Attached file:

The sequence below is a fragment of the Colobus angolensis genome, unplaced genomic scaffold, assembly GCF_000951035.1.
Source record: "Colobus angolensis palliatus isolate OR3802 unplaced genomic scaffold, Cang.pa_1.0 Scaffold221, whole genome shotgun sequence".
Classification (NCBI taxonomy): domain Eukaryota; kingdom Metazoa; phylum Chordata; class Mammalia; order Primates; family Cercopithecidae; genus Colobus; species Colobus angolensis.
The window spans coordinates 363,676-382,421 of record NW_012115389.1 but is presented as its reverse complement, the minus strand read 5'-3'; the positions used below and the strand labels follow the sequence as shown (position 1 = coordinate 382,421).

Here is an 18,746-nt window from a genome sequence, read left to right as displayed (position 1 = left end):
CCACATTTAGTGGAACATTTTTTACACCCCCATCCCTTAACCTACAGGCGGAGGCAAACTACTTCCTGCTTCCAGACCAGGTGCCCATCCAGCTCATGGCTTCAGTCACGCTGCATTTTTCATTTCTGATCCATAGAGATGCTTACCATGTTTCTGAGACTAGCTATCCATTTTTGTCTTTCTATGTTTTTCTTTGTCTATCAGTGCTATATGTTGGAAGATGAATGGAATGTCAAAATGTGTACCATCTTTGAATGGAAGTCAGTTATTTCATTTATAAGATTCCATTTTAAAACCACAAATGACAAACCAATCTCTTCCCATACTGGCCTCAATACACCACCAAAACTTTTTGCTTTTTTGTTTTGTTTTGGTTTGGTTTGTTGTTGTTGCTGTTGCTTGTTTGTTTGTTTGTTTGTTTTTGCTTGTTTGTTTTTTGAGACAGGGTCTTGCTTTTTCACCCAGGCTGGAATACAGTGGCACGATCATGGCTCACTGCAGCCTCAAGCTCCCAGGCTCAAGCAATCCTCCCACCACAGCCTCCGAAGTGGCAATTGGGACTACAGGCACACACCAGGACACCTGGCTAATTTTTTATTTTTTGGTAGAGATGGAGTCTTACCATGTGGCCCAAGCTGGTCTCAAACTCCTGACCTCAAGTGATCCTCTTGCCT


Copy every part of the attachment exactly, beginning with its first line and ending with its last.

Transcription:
The sequence below is a fragment of the Colobus angolensis genome, unplaced genomic scaffold, assembly GCF_000951035.1.
Source record: "Colobus angolensis palliatus isolate OR3802 unplaced genomic scaffold, Cang.pa_1.0 Scaffold221, whole genome shotgun sequence".
Classification (NCBI taxonomy): domain Eukaryota; kingdom Metazoa; phylum Chordata; class Mammalia; order Primates; family Cercopithecidae; genus Colobus; species Colobus angolensis.
The window spans coordinates 363,676-382,421 of record NW_012115389.1 but is presented as its reverse complement, the minus strand read 5'-3'; the positions used below and the strand labels follow the sequence as shown (position 1 = coordinate 382,421).

Here is an 18,746-nt window from a genome sequence, read left to right as displayed (position 1 = left end):
CCACATTTAGTGGAACATTTTTTACACCCCCATCCCTTAACCTACAGGCGGAGGCAAACTACTTCCTGCTTCCAGACCAGGTGCCCATCCAGCTCATGGCTTCAGTCACGCTGCATTTTTCATTTCTGATCCATAGAGATGCTTACCATGTTTCTGAGACTAGCTATCCATTTTTGTCTTTCTATGTTTTTCTTTGTCTATCAGTGCTATATGTTGGAAGATGAATGGAATGTCAAAATGTGTACCATCTTTGAATGGAAGTCAGTTATTTCATTTATAAGATTCCATTTTAAAACCACAAATGACAAACCAATCTCTTCCCATACTGGCCTCAATACACCACCAAAACTTTTTGCTTTTTTGTTTTGTTTTGGTTTGGTTTGTTGTTGTTGCTGTTGCTTGTTTGTTTGTTTGTTTGTTTTTGCTTGTTTGTTTTTTGAGACAGGGTCTTGCTTTTTCACCCAGGCTGGAATACAGTGGCACGATCATGGCTCACTGCAGCCTCAAGCTCCCAGGCTCAAGCAATCCTCCCACCACAGCCTCCGAAGTGGCAATTGGGACTACAGGCACACACCAGGACACCTGGCTAATTTTTTATTTTTTGGTAGAGATGGAGTCTTACCATGTGGCCCAAGCTGGTCTCAAACTCCTGACCTCAAGTGATCCTCTTGCCT